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Archive February 2021 XXII, No. 2

Legal Update: How to Handle COVID-19 Vaccinations

Understanding anti-discrimination laws will help you navigate the rollout.

Casey Duhart

Casey Duhart, BS, M.Ed, JD


ADDED PROTECTION Vaccination could be considered mandatory in healthcare settings if it's determined unvaccinated workers put the well-being of others at risk.

The COVID-19 vaccines are beginning to be administered and you face the possibility that some members of your staff will refuse to get inoculated. The U.S. Equal Employment Opportunity Commission (EEOC) has issued guidance on your rights as an employer and what you need to know about the legal issues surrounding the vaccine. Here are answers to key questions you might have about making vaccination mandatory — and what to do when employees decide to pass on receiving their shots.

Can you require staff to get vaccinated?

Yes, according to the EEOC (, which states that requiring your employees to get vaccinated does not violate the Americans With Disabilities Act (ADA) if you can make the case that they are a direct threat to the health and safety of others in the workplace. In other words, if it can be determined that an unvaccinated employee would expose others to the coronavirus, a COVID vaccine can be mandated.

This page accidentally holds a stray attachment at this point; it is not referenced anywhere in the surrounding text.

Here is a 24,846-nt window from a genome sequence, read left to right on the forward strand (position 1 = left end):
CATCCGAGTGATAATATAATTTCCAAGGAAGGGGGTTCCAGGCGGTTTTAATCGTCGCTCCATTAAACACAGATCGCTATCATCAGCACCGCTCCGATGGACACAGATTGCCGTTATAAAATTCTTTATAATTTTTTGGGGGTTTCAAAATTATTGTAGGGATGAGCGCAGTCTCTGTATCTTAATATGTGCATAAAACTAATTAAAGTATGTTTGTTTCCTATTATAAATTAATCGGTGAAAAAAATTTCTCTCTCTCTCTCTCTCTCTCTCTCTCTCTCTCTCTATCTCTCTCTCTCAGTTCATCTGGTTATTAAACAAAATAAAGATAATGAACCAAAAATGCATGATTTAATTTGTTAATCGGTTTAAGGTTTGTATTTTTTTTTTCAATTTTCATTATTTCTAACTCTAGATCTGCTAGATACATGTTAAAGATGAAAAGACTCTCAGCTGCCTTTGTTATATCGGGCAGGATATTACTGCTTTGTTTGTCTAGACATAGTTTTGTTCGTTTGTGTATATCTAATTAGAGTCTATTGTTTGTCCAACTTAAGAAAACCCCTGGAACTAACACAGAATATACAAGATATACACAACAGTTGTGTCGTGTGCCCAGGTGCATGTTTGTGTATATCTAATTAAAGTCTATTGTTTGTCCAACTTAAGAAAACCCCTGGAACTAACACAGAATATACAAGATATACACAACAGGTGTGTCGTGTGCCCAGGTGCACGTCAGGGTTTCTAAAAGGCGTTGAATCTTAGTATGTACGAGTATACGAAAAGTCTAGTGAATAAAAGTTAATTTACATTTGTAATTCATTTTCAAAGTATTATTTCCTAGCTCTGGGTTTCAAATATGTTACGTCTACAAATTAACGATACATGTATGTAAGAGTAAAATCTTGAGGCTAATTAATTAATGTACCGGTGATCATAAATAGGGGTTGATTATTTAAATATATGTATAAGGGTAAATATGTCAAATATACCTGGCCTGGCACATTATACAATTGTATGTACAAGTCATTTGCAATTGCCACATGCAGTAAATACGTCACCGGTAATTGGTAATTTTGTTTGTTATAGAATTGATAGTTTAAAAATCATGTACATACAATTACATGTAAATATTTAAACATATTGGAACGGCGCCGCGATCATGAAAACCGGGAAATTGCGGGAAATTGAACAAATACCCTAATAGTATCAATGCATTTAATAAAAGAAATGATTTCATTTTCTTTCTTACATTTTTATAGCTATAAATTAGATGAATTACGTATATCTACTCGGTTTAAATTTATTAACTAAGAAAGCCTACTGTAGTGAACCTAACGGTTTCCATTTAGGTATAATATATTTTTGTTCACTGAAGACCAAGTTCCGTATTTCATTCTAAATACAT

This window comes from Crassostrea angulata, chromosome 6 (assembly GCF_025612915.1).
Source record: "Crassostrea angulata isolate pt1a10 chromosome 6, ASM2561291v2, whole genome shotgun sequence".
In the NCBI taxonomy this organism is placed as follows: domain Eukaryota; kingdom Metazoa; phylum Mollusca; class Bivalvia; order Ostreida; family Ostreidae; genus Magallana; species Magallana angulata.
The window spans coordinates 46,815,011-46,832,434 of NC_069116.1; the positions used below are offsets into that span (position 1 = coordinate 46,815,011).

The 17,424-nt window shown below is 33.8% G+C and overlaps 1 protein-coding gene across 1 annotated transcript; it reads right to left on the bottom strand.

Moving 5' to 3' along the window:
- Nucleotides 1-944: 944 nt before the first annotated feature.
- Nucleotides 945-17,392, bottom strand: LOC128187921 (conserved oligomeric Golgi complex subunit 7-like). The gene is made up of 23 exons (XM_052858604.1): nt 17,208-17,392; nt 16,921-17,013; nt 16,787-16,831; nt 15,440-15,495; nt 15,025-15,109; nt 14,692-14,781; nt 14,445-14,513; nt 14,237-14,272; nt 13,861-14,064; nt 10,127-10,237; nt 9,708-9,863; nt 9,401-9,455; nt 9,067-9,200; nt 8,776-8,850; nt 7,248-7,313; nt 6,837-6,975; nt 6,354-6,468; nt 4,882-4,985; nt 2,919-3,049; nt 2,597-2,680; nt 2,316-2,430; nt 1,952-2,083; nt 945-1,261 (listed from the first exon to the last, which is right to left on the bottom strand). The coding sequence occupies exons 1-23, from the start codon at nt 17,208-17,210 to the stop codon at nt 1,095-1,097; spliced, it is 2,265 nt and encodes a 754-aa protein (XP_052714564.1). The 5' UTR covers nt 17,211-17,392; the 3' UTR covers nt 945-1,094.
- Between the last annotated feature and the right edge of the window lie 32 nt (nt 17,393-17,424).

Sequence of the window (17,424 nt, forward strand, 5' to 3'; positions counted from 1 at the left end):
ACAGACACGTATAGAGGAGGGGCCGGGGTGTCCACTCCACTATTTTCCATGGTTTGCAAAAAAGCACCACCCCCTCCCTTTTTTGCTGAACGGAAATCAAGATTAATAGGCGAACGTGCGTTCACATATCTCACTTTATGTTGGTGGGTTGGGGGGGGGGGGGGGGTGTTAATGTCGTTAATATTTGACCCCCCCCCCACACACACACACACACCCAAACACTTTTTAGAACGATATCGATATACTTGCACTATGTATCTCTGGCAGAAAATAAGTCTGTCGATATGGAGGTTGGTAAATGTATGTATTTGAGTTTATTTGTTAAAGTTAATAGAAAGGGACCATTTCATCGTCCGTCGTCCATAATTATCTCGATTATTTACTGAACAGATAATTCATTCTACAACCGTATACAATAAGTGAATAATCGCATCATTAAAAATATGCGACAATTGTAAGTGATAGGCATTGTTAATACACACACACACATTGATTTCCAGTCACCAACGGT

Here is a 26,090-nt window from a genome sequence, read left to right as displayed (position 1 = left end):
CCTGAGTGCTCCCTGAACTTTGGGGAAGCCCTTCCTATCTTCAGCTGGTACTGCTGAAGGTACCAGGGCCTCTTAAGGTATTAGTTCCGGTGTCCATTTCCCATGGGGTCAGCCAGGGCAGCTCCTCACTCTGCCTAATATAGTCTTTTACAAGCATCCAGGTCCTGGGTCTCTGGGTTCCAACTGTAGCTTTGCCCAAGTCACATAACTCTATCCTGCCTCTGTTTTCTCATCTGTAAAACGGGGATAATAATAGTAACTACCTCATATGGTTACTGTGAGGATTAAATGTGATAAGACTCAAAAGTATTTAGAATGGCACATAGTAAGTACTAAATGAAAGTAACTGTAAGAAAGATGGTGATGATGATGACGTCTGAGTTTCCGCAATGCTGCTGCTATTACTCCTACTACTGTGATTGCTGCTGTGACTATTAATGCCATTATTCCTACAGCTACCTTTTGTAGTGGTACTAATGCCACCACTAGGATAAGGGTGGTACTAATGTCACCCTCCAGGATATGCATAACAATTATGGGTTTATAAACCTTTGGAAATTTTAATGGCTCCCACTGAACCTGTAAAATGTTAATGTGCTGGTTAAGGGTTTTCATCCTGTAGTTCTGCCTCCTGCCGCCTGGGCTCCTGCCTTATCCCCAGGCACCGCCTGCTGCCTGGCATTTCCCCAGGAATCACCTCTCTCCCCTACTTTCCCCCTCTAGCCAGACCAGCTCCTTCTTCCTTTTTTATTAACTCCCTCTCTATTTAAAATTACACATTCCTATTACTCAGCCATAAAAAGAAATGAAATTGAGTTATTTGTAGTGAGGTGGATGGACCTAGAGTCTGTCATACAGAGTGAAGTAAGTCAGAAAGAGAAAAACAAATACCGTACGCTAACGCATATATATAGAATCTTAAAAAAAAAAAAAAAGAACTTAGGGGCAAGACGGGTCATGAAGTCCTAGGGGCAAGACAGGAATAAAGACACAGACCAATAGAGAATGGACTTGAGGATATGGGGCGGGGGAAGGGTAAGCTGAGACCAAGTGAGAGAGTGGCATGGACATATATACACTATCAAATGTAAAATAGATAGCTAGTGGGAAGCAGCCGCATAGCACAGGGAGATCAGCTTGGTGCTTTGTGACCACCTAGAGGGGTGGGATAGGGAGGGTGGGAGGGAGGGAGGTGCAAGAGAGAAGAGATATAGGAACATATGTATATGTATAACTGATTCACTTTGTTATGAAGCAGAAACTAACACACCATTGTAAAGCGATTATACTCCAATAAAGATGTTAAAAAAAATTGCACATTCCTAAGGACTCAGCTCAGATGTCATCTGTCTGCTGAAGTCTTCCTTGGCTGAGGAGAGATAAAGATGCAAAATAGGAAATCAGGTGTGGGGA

You can ask for proof that your employees have been vaccinated because the COVID vaccinations are not considered medical examinations and not covered under ADA or Genetic Information Nondiscrimination Act (GINA) restrictions. Make sure, however, that you ask employees to not send any other medical information along with the proof of vaccination that you're not entitled to, as possession of health histories could cause future legal issues for your facility.

Can staff members refuse to get vaccinated?

Yes, employees can decline vaccination on a variety of grounds and for any number of reasons, including personal choice, fear that the immunizations were rushed onto the market, concerns about long-term health effects such as infertility — or perhaps they've already been diagnosed with COVID-19 and want to save doses for individuals who need them.

They can also object to vaccination because of religious beliefs. You generally shouldn't question the validity of claims of a religious objection. You can, however, ask for more information about their beliefs if you legitimately question the sincerity of the objection.

Employees might also not be able to receive a vaccination because of a health disability. At least one federal anti-discrimination law that sometimes limits employers' rights and ability to act on their employees' work statuses because of health issues doesn't apply here, however. The EEOC has said that GINA, which forbids you from making employment decisions based on employees' medical histories, isn't triggered by requiring a COVID-19 vaccine.

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